Baghdad: Iraq`s election officials said
on Thursday that a recount of the Baghdad ballots could take up to
three weeks, possibly even longer than it took to count the
whole country`s ballots after the March 7 election.
The timeline means another delay for an election process
that has already dragged on for weeks and threatens to
undermine the country`s fragile stability.
Since Iraq`s landmark parliamentary elections on March
7, the country`s political factions have been wrestling over
the results of the close-fought contest. But little progress
has been made toward forming a new government, prompting fears
of renewed violence just as US combat forces prepare to go
"I can`t predict when the final results will be ratified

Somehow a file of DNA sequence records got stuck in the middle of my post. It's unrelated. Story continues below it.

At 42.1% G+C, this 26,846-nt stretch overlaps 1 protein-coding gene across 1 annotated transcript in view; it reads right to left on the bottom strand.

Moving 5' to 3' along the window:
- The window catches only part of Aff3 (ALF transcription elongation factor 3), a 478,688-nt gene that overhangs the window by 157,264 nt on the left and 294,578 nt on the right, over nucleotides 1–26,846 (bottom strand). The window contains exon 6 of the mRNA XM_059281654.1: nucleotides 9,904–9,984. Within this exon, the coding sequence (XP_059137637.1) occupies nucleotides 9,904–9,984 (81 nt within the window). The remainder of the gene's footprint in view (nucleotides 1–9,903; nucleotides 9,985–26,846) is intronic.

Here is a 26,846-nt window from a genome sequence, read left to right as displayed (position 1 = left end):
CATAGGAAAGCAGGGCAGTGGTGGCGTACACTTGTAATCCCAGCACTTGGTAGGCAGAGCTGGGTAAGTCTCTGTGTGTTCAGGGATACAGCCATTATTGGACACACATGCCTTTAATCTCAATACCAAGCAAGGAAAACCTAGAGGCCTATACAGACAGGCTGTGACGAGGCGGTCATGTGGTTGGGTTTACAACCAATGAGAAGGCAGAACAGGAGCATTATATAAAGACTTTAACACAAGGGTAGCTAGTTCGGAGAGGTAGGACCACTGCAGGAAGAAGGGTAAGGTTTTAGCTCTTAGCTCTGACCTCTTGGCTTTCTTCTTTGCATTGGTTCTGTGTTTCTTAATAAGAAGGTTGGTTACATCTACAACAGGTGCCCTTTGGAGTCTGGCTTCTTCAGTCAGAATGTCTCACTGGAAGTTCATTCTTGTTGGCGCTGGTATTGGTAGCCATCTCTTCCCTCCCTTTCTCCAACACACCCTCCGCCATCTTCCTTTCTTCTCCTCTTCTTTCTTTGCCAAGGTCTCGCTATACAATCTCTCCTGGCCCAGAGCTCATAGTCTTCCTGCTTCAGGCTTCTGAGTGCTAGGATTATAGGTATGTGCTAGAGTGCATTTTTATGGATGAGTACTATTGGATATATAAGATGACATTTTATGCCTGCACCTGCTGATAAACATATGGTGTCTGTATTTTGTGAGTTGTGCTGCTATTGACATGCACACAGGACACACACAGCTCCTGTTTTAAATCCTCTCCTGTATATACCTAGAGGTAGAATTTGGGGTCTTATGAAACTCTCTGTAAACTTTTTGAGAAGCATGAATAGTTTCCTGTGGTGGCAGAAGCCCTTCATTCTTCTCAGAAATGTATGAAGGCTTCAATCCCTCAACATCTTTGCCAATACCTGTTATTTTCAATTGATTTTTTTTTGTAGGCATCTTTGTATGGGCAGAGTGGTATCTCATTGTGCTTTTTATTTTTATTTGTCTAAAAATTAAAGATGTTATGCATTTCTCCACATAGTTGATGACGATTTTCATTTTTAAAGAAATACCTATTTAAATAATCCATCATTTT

by the Supreme Court as many things still need to be done,"
the head of Independent High Electoral Commission, Faraj
al-Haidari, told a press conference.
Prime Minister Nouri al-Maliki`s Shiite coalition
narrowly lost by two seats to former Prime Minister Ayad
Allawi`s bloc. Al-Maliki has challenged the results, alleging
fraud and issued a flurry of appeals for recounts.
While rejecting recount requests in other provinces,
Iraq`s judiciary approved one for Baghdad, a key province and
home to nearly a quarter of the country`s population.